This document should address all of the organizational factors surrounding the project and the marketplace. It should identify strengths and weaknesses in the environment in which the project will have to be done and the ability of the company to carry on the project. Since projects are so dependent on information, a statement of the company's management information systems is appropriate. Stakeholder and industry risk tolerance should be estimated and addressed. Personnel administration should also be addressed as the company's hiring and firing practices will have an effect on the ability of the project manager to add and remove people from the project team.

Organizational Process Assets

These items, included in the project charter or subsequent documentation, are the principal company documentation of standards and procedures already completed and available for the project to use. They include any standards that have been created for managing projects as well as lessons learned from previous projects, both successes and failures.

Also included are all procedural standards and communication policies, such as distribution of reports, the frequency of distribution, reporting of actual cost during the project, and the method used for reporting progress and performance of the project team. It should be noted that when we refer to the project team we include people normally considered outside the project, such as vendors and functional departments that do work for the project.

Change Management Procedure

The project charter should include the change management procedure. This procedure will need to be followed as soon as the baselines of the project are established. The procedure itself needs to be in place early so that stakeholders and project team members are aware of how changes to project scope, cost, and schedule should be processed.

Risk Control Procedures

As companies become more mature in the management of projects, the need for good risk management becomes more important. The project charter should contain the risk management procedures, the methods of identifying risk, and the methods for calculating impact, probability, and severity.

Organizational Knowledge Bases

The project charter should contain the lessons-learned documents, including progress and performance, identified risks and the results of risk management, financial data, issue and defect management, and history from previous related projects.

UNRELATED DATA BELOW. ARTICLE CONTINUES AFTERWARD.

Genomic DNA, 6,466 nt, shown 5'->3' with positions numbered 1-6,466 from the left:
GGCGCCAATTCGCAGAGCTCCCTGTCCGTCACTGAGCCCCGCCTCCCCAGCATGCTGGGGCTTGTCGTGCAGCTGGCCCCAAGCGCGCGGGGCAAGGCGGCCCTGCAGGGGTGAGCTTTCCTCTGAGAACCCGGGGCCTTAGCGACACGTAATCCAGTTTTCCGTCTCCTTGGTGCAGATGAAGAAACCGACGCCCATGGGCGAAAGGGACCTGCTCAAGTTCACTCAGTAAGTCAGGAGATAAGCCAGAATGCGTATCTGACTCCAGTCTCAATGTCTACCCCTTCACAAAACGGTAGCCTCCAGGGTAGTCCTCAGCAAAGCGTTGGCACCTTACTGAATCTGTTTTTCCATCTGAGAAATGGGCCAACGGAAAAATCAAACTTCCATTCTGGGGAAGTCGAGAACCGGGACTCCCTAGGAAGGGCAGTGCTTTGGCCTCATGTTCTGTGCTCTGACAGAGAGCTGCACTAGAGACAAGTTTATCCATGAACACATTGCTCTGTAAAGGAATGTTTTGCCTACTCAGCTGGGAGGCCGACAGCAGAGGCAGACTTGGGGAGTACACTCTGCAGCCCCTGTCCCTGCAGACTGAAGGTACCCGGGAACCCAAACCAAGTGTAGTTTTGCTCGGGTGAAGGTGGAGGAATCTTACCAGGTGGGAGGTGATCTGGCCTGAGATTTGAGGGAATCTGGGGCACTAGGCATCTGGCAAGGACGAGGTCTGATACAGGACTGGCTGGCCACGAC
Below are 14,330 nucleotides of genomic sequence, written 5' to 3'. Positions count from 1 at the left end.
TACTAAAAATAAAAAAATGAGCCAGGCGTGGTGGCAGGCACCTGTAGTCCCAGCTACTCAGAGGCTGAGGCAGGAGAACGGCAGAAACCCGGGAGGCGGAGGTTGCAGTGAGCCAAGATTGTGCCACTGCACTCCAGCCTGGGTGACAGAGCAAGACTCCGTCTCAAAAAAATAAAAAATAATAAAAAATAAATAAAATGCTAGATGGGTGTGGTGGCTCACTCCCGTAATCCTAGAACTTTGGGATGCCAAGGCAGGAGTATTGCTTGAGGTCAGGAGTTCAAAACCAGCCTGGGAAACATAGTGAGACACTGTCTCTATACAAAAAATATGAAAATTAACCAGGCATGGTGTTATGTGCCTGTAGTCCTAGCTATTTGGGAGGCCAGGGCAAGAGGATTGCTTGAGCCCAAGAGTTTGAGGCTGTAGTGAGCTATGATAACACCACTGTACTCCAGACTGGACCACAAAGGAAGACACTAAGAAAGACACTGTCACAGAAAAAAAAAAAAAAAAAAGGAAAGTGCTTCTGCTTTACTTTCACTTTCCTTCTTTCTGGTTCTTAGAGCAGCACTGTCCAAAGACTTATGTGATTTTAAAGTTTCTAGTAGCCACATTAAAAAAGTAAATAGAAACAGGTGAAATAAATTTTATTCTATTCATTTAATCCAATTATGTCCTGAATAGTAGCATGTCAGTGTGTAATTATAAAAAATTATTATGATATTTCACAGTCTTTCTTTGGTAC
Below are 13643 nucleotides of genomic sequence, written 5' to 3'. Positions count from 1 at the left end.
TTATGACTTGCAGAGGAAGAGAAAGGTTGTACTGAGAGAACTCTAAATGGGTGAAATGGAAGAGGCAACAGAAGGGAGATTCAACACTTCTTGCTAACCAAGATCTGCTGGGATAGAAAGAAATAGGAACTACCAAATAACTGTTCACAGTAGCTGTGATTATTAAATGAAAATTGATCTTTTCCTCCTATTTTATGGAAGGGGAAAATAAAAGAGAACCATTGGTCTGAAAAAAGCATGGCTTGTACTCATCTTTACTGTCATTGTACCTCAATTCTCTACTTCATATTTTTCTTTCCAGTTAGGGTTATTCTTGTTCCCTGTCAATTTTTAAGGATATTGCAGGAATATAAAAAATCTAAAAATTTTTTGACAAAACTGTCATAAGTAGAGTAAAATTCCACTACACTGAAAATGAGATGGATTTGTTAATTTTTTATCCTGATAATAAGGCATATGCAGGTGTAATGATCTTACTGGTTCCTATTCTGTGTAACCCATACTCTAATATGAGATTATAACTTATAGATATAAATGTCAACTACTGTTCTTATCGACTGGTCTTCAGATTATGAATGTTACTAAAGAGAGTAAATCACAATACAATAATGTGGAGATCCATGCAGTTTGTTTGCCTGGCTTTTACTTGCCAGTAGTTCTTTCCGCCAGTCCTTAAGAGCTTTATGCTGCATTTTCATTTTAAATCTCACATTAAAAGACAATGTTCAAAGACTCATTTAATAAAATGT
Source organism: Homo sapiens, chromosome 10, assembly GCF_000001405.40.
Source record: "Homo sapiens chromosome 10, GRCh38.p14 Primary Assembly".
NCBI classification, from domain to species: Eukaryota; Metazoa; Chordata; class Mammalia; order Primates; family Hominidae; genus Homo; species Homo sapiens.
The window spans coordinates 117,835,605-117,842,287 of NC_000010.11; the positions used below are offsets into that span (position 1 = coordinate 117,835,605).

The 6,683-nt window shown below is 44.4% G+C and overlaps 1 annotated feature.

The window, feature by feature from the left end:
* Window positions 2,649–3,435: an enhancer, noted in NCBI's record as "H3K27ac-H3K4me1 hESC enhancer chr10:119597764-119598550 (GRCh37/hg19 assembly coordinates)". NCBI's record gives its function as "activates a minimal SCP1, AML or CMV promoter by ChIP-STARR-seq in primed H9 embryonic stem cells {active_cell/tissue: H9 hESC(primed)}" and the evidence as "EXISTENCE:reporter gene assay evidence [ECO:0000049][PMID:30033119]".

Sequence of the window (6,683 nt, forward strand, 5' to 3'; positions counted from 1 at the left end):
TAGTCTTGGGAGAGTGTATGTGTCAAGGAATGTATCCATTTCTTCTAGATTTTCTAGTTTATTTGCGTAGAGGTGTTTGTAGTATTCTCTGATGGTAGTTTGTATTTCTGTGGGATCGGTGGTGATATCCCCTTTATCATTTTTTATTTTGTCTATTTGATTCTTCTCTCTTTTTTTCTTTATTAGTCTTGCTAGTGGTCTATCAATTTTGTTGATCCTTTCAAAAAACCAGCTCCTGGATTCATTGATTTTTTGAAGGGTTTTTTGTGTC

Constraints and Assumptions

In addition to the project charter, any constraints that will limit the project team's choices in any of the project activities must be noted. Predetermined or edicted project schedules, project completion dates, and project budgets need to be reckoned with early in the project.

Assumptions must be made for the purpose of planning the project. These will be considerations for the availability of resources, other needs and expectations, vendors, start dates, contract signing, and others. Assumptions are not a bad thing—we make assumptions every day. From the moment we get out of bed each morning we assume that the electricity will work and the water will come out of the faucets. To successfully plan a project many assumptions will be made or the project will never get started.

Project Selection Methods

This section of the project charter should outline the standard methods that should be used in justifying projects. It should include the methods that can be employed during different times of the project life. In the early stages of the project when only small commitments are being made, fairly easy but less accurate justification methods, such as ''breakeven'' analysis or the calculation of ''payback points,'' can be employed. As the project develops, more complete and accurate justification methods can be used. As the amount of money committed to the project increases it is necessary to have more detailed and accurate project justifications, such as the ''internal rate of return on investment'' calculation. These will be discussed in detail later in this chapter.

Project Management Made Easy

Project Management Made Easy

What you need to know about… Project Management Made Easy! Project management consists of more than just a large building project and can encompass small projects as well. No matter what the size of your project, you need to have some sort of project management. How you manage your project has everything to do with its outcome.